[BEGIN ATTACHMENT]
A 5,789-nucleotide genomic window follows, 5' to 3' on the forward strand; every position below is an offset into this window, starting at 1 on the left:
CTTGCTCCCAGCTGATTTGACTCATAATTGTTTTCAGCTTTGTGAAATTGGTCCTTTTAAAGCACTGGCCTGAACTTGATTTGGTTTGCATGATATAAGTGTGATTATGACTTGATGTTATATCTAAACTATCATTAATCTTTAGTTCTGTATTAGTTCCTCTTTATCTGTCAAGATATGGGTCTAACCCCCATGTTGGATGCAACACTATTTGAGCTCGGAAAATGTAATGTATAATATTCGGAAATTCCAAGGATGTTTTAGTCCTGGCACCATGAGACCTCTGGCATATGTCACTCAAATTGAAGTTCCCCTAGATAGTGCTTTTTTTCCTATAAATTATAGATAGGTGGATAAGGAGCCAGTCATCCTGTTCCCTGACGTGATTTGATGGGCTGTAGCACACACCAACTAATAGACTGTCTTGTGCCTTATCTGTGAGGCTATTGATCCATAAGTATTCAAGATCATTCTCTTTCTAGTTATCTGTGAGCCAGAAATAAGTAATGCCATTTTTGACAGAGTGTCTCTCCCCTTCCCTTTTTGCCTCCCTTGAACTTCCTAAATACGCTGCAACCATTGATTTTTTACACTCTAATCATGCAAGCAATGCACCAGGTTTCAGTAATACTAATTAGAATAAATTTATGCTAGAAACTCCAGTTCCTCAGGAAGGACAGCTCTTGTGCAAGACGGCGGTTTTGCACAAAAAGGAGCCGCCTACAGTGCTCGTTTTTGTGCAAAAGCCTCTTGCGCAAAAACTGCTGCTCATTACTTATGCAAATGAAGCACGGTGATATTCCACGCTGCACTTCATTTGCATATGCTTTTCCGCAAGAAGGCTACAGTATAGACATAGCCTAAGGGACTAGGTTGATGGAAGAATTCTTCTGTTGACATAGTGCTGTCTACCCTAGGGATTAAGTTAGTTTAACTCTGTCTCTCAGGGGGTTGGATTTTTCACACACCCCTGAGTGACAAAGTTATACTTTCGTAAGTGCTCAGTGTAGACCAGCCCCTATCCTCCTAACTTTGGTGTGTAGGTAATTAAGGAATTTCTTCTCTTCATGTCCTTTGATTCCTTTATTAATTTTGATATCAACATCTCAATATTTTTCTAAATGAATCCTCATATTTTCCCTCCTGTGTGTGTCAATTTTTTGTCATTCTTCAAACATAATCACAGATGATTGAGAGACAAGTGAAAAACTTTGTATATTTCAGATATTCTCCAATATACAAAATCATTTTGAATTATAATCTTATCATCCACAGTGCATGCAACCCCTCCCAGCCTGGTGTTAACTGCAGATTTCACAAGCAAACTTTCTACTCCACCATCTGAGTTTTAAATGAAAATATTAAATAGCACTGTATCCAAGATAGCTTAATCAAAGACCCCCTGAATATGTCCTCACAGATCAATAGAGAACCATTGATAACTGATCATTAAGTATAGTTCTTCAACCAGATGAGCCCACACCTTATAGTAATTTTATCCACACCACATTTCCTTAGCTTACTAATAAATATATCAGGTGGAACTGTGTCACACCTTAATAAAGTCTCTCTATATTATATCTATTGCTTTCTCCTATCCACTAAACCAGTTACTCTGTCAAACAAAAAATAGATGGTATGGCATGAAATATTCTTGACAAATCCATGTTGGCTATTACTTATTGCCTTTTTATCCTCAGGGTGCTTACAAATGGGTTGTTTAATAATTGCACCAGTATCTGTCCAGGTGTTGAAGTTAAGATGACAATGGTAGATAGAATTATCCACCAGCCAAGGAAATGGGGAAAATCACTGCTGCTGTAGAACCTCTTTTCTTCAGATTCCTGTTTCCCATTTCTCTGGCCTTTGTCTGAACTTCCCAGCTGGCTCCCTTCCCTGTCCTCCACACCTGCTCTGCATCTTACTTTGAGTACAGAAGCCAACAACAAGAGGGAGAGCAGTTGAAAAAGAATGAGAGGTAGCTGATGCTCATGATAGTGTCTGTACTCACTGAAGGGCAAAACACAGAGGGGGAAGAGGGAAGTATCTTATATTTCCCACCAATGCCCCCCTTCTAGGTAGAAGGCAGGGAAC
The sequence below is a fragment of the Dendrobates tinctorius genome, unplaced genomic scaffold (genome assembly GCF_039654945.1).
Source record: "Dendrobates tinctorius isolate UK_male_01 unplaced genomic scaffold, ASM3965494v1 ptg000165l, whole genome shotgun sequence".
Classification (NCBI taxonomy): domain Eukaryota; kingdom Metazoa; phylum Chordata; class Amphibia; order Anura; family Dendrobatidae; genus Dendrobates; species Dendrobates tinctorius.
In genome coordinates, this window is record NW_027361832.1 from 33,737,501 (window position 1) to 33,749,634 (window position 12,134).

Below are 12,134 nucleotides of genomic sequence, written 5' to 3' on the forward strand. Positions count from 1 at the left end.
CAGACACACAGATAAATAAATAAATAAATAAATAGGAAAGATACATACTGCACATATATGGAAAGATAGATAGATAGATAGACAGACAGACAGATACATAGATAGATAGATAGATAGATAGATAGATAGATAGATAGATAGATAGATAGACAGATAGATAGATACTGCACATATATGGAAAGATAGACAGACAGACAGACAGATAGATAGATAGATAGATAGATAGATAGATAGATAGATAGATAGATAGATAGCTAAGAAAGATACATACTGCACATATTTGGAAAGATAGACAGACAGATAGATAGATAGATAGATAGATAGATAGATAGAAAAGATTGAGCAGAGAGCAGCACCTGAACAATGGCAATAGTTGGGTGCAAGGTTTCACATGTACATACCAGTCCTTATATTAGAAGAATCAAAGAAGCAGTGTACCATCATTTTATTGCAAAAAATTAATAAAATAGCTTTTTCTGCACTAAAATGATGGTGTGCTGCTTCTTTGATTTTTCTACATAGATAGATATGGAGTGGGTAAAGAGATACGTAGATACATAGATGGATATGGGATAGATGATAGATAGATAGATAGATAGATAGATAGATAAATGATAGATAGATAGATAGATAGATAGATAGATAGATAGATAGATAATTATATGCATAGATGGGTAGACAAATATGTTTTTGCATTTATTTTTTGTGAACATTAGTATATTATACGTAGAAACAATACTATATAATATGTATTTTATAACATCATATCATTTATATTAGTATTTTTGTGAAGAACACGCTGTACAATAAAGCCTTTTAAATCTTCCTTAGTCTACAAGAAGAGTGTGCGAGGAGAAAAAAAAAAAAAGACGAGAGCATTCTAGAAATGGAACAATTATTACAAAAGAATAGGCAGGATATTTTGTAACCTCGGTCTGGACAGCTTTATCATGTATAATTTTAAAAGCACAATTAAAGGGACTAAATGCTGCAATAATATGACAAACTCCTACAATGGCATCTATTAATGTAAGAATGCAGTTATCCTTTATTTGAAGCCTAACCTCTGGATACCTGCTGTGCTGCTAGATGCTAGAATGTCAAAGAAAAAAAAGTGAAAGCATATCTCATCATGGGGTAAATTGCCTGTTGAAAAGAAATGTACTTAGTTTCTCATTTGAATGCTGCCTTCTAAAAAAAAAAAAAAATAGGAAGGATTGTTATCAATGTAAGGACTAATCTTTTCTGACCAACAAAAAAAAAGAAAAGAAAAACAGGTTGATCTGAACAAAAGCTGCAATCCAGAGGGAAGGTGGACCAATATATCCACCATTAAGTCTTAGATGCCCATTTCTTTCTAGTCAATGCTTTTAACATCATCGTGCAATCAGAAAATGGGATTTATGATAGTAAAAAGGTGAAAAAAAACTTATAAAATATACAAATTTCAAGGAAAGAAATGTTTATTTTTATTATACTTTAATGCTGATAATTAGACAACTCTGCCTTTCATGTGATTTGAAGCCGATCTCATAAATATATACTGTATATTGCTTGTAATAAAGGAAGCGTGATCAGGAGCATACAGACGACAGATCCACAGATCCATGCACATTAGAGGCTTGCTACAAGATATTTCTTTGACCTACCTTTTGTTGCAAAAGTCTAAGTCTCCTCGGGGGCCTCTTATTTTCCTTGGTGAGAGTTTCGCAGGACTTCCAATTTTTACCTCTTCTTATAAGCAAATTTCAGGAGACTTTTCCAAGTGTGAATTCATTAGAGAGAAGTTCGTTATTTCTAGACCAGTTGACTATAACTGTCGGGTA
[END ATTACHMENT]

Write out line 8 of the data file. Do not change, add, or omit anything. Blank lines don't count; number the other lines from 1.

CAGACACACAGATAAATAAATAAATAAATAAATAGGAAAGATACATACTGCACATATATGGAAAGATAGATAGATAGATAGACAGACAGACAGATACATAGATAGATAGATAGATAGATAGATAGATAGATAGATAGATAGATAGATAGACAGATAGATAGATACTGCACATATATGGAAAGATAGACAGACAGACAGACAGATAGATAGATAGATAGATAGATAGATAGATAGATAGATAGATAGATAGATAGCTAAGAAAGATACATACTGCACATATTTGGAAAGATAGACAGACAGATAGATAGATAGATAGATAGATAGATAGATAGAAAAGATTGAGCAGAGAGCAGCACCTGAACAATGGCAATAGTTGGGTGCAAGGTTTCACATGTACATACCAGTCCTTATATTAGAAGAATCAAAGAAGCAGTGTACCATCATTTTATTGCAAAAAATTAATAAAATAGCTTTTTCTGCACTAAAATGATGGTGTGCTGCTTCTTTGATTTTTCTACATAGATAGATATGGAGTGGGTAAAGAGATACGTAGATACATAGATGGATATGGGATAGATGATAGATAGATAGATAGATAGATAGATAGATAAATGATAGATAGATAGATAGATAGATAGATAGATAGATAGATAGATAATTATATGCATAGATGGGTAGACAAATATGTTTTTGCATTTATTTTTTGTGAACATTAGTATATTATACGTAGAAACAATACTATATAATATGTATTTTATAACATCATATCATTTATATTAGTATTTTTGTGAAGAACACGCTGTACAATAAAGCCTTTTAAATCTTCCTTAGTCTACAAGAAGAGTGTGCGAGGAGAAAAAAAAAAAAAGACGAGAGCATTCTAGAAATGGAACAATTATTACAAAAGAATAGGCAGGATATTTTGTAACCTCGGTCTGGACAGCTTTATCATGTATAATTTTAAAAGCACAATTAAAGGGACTAAATGCTGCAATAATATGACAAACTCCTACAATGGCATCTATTAATGTAAGAATGCAGTTATCCTTTATTTGAAGCCTAACCTCTGGATACCTGCTGTGCTGCTAGATGCTAGAATGTCAAAGAAAAAAAAGTGAAAGCATATCTCATCATGGGGTAAATTGCCTGTTGAAAAGAAATGTACTTAGTTTCTCATTTGAATGCTGCCTTCTAAAAAAAAAAAAAAATAGGAAGGATTGTTATCAATGTAAGGACTAATCTTTTCTGACCAACAAAAAAAAAGAAAAGAAAAACAGGTTGATCTGAACAAAAGCTGCAATCCAGAGGGAAGGTGGACCAATATATCCACCATTAAGTCTTAGATGCCCATTTCTTTCTAGTCAATGCTTTTAACATCATCGTGCAATCAGAAAATGGGATTTATGATAGTAAAAAGGTGAAAAAAAACTTATAAAATATACAAATTTCAAGGAAAGAAATGTTTATTTTTATTATACTTTAATGCTGATAATTAGACAACTCTGCCTTTCATGTGATTTGAAGCCGATCTCATAAATATATACTGTATATTGCTTGTAATAAAGGAAGCGTGATCAGGAGCATACAGACGACAGATCCACAGATCCATGCACATTAGAGGCTTGCTACAAGATATTTCTTTGACCTACCTTTTGTTGCAAAAGTCTAAGTCTCCTCGGGGGCCTCTTATTTTCCTTGGTGAGAGTTTCGCAGGACTTCCAATTTTTACCTCTTCTTATAAGCAAATTTCAGGAGACTTTTCCAAGTGTGAATTCATTAGAGAGAAGTTCGTTATTTCTAGACCAGTTGACTATAACTGTCGGGTA